As General Motors prepares for a future of fully electrified vehicles, it is boosting its testing capabilities and workforce with more software engineers, while hiring workers to assemble Ultium battery cells in Lordstown, OH.
This week’s announcement that GM will hire 3,300 new engineering, design and information technology employees in the first quarter of 2021 comes days after the Detroit-based automaker said it needs more than 1,100 workers in its newly constructed 3 million square feet. (84,960 mÂ²) in northeast Ohio to manufacture batteries for the fully electric GMC Hummer, Cadillac Lyriq and Cruise Origin autonomous shuttles, as well as other vehicles to come.
The battery plant, located near GM’s closed Lordstown plant that assembled the Chevrolet Cruze compact car, is owned by Ultium Cells LLC, a joint venture with LG Chem.
In a conference call Monday, Ken Morris, GM’s vice president of autonomous and electric vehicle programs, said the automaker’s Ultium battery architecture, unveiled earlier this year, is capable of range of 644 km on a single charge, can be configured 19 different ways and is a flexible technology platform that can be quickly adapted to a wide range of vehicles, from performance cars to work trucks.
He says the 4,400 additional employees, both in product development and manufacturing, are critical to managing the gradual transition of today’s internal combustion vehicles to a fully electric future.
Along the way, he says GM’s century of manufacturing expertise is a huge advantage. âIt’s at the heart of what we do at GM,â he told reporters.
In addition to software engineers, GM is looking for electrical systems engineers, control engineers, and developers for Java, Android, iOS and other platforms.
Most of GM’s engineers, including Morris, have been working remotely since March 13 due to the COVID-19 pandemic. Morris says the engineers working from home have been extremely productive and the 3,300 new hires (mostly software engineers) “can completely work remotely.”
After the call, GM told Wards that most of the new engineers will be based in North America, rather than overseas. “We will also increase our software development workforce through skills upgrading and continuing education for our current employees,” spokesperson Phil Lienert wrote in an email.
âIt helps to have these essential employees based in the same or similar time zones and available for essential business travel as needed, which is one of the many reasons we primarily recruit. in North America, âsays Lienert.
Morris (photo, left, at this year’s WardsAuto Engine & Propulsion Summit) says GM’s workforce transition began in earnest in 2018, as the company considered where it needed to devote the most engineering resources.
âWe are accelerating towards an electrified future, but we are also accelerating in the field of infotainment and vehicles are increasingly driven by software. That’s what customers want, âhe says. âIt’s like making the transition from the days of carburetors. At some point you stop making carburetors and move on to fuel injectors.
For engineers, the switch from carburetors to fuel injectors was not that difficult, just as transmission engineers now switch to work on electric drive units, Morris says, noting that software engineering requires a unique set of skills.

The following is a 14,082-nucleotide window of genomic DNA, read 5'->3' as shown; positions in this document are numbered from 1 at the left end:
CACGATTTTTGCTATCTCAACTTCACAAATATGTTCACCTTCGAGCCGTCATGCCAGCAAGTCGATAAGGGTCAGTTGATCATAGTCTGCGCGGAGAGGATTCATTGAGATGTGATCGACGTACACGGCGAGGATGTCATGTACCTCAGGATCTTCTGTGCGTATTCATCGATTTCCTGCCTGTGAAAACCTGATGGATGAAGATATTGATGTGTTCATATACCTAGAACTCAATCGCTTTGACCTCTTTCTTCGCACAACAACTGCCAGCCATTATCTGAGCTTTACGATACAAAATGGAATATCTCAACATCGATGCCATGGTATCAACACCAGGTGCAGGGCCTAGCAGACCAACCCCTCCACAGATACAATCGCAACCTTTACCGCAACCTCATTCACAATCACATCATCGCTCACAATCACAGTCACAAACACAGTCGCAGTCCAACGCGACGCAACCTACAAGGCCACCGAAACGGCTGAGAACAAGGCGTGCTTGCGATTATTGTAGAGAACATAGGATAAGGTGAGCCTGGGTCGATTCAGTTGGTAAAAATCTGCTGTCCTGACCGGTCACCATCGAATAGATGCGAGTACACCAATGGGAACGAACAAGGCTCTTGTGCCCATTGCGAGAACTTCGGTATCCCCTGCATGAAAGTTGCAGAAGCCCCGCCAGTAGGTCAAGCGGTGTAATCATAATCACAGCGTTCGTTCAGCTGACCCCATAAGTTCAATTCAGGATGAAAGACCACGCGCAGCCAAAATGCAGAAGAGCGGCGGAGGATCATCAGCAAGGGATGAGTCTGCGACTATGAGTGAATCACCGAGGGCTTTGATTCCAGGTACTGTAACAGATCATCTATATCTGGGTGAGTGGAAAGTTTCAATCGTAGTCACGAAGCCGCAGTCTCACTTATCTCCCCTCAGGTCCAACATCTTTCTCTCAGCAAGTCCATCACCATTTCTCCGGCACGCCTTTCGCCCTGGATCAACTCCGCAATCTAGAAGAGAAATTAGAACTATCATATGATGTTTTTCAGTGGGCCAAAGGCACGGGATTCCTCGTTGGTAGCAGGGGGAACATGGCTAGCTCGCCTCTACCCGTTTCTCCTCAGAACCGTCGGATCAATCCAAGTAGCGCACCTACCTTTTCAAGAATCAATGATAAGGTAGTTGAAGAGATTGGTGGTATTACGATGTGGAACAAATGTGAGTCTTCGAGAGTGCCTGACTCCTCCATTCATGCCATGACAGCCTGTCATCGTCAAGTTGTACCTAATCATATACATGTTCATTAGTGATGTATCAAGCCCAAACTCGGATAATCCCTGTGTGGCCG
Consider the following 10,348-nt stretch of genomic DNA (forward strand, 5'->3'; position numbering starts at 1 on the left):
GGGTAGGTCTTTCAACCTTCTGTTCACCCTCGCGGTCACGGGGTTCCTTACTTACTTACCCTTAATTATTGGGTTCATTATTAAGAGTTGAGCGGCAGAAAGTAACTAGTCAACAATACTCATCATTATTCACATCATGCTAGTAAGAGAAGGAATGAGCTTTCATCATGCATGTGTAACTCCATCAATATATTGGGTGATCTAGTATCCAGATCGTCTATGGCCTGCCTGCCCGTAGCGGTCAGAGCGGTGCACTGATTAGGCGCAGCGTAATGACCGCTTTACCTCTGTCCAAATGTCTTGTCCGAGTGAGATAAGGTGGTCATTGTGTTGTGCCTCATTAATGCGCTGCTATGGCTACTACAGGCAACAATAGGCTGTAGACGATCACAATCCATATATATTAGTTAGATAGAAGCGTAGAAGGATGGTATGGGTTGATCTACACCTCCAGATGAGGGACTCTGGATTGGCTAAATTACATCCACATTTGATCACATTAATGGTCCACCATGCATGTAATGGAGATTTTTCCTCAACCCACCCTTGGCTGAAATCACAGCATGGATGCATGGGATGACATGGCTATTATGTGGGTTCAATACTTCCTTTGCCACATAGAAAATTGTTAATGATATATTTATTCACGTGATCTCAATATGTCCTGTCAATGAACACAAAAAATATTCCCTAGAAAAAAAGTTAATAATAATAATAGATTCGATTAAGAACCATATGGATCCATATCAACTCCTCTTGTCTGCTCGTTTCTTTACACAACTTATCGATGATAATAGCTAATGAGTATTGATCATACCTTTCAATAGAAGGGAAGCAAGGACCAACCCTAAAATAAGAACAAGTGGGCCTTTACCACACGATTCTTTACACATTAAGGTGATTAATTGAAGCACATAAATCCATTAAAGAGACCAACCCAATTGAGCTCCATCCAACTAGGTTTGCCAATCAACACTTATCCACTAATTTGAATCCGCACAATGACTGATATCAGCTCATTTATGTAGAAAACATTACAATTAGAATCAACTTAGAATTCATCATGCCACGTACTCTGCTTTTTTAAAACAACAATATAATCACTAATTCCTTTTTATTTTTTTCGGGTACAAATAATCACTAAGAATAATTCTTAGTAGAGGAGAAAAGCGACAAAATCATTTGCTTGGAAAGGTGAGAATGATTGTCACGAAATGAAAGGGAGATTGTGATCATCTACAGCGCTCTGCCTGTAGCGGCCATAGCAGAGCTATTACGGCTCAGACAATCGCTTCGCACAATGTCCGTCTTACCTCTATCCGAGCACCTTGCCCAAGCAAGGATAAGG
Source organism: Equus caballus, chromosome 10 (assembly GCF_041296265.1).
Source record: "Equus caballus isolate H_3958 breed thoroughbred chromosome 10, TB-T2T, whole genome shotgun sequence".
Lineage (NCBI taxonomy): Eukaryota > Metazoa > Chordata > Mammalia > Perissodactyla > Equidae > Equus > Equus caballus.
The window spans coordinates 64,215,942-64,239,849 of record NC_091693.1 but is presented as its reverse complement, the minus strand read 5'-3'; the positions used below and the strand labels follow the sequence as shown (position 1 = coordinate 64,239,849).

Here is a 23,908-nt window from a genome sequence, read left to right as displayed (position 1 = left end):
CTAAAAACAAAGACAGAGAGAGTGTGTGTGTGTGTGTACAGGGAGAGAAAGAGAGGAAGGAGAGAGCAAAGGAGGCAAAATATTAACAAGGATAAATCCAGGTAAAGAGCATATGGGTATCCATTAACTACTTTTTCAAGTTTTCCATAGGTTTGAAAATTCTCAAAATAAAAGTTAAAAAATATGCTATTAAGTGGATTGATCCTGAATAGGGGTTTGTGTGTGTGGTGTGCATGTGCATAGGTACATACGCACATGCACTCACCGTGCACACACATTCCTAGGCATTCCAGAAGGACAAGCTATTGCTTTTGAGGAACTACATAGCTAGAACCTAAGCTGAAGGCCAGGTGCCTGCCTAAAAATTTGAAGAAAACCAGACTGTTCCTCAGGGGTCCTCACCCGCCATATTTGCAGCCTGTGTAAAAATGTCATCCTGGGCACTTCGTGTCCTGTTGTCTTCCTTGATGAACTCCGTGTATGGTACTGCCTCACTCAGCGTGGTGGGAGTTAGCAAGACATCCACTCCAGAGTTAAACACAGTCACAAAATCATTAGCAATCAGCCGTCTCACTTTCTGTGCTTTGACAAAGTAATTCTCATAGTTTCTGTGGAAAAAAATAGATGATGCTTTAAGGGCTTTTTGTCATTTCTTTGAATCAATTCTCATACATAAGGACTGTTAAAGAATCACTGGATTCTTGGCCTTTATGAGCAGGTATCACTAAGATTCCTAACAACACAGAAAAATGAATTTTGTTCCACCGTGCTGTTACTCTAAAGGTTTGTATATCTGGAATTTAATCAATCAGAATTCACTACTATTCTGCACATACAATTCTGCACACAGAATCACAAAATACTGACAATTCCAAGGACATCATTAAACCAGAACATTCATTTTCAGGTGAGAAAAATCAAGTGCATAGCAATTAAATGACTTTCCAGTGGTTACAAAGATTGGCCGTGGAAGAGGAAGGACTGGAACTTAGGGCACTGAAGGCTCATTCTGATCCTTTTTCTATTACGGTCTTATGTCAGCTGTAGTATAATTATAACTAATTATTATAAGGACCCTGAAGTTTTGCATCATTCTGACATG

The company is working faster and developing the Hummer EV prototype in about 18 months, with the help of virtual reality, Morris says.
Physical testing is still required for product validation, but Morris says âit’s amazing what we can do today compared to five years agoâ¦ We figured out how to do it very quickly. “
He says faster product development capabilities have enabled GM to advance two major programs “because we’re doing things more efficiently than ever.” “
The plan to embark 3,300 new engineers comes after GM recently revamped its powertrain operations, which were renamed Global Propulsion Systems in 2016 to embrace more electrification.
Today, GM’s powertrain and propulsion systems operations are no longer a stand-alone entity within the company, as all powertrain engineers now report to GM’s global product group.
Engineers are assigned to vehicle programs so that they can be more directly aligned with product development and ensure that the engine, transmission, electric motor or high voltage battery pack is optimized for the application.
At the start of this year, before the pandemic, some 3,500 powertrain personnel were located at the Global Technical Center in Warren, MI, while 1,200 engineers were based 30 minutes away in Pontiac, MI, at the Engineering Development Center on Joslyn Road, where 93 dynamometers are used for testing and validation and where motors can be mounted in gyro dynamic tilt brackets to be shaken while they are running.
The large capital investments in equipment at the Pontiac plant mean that many of these engineers cannot work from home. When other GM employees will be able to return to work in physical locations depends on local and national conditions related to the pandemic. The current target is June 30, 2021.
Earlier this year, GM said it had about 20,000 total engineers at the Warren Technology Center and 5,000 other engineers at GM’s Proving Grounds in Milford, MI.
GM Chief Executive Officer Mary Barra will discuss the automaker’s electric vehicle plans on November 19 at the Barclays 2020 Global Automotive Conference.